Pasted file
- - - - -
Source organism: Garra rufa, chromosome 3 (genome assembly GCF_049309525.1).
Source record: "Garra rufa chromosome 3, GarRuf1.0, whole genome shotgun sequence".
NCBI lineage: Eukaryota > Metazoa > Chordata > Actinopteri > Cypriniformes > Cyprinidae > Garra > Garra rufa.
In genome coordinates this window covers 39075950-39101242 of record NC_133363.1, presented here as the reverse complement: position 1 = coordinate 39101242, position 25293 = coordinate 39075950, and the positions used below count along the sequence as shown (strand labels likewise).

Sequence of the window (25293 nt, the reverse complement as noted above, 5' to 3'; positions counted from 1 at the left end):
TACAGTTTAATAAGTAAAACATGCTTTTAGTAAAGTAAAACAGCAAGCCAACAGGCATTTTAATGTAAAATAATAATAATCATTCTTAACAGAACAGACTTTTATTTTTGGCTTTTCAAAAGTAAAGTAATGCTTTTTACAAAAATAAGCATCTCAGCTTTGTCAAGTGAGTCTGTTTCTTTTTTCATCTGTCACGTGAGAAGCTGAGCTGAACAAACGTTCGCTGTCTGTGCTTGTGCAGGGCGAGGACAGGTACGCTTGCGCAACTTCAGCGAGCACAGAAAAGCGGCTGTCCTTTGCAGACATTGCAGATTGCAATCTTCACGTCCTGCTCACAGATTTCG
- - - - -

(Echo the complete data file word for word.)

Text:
Source organism: Garra rufa, chromosome 3 (genome assembly GCF_049309525.1).
Source record: "Garra rufa chromosome 3, GarRuf1.0, whole genome shotgun sequence".
NCBI lineage: Eukaryota > Metazoa > Chordata > Actinopteri > Cypriniformes > Cyprinidae > Garra > Garra rufa.
In genome coordinates this window covers 39075950-39101242 of record NC_133363.1, presented here as the reverse complement: position 1 = coordinate 39101242, position 25293 = coordinate 39075950, and the positions used below count along the sequence as shown (strand labels likewise).

Sequence of the window (25293 nt, the reverse complement as noted above, 5' to 3'; positions counted from 1 at the left end):
TACAGTTTAATAAGTAAAACATGCTTTTAGTAAAGTAAAACAGCAAGCCAACAGGCATTTTAATGTAAAATAATAATAATCATTCTTAACAGAACAGACTTTTATTTTTGGCTTTTCAAAAGTAAAGTAATGCTTTTTACAAAAATAAGCATCTCAGCTTTGTCAAGTGAGTCTGTTTCTTTTTTCATCTGTCACGTGAGAAGCTGAGCTGAACAAACGTTCGCTGTCTGTGCTTGTGCAGGGCGAGGACAGGTACGCTTGCGCAACTTCAGCGAGCACAGAAAAGCGGCTGTCCTTTGCAGACATTGCAGATTGCAATCTTCACGTCCTGCTCACAGATTTCG